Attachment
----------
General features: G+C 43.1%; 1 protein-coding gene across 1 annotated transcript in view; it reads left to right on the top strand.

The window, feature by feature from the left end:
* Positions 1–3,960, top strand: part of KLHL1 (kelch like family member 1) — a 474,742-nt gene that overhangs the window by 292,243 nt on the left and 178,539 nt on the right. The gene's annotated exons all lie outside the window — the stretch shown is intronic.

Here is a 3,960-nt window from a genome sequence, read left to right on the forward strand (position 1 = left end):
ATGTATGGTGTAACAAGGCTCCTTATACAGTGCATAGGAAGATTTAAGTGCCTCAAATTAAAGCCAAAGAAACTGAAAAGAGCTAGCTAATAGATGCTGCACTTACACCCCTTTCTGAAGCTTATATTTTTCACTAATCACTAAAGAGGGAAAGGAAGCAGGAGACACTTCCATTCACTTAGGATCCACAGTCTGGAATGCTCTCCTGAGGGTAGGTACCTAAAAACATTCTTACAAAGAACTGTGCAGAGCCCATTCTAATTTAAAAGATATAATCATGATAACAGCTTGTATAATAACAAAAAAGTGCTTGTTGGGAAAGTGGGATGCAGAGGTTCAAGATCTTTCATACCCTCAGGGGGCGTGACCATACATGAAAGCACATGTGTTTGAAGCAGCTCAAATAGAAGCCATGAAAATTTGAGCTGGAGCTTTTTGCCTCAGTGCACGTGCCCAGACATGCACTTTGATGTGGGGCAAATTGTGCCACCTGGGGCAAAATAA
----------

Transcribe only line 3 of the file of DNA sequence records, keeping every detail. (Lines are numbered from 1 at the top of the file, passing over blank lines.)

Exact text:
* Positions 1–3,960, top strand: part of KLHL1 (kelch like family member 1) — a 474,742-nt gene that overhangs the window by 292,243 nt on the left and 178,539 nt on the right. The gene's annotated exons all lie outside the window — the stretch shown is intronic.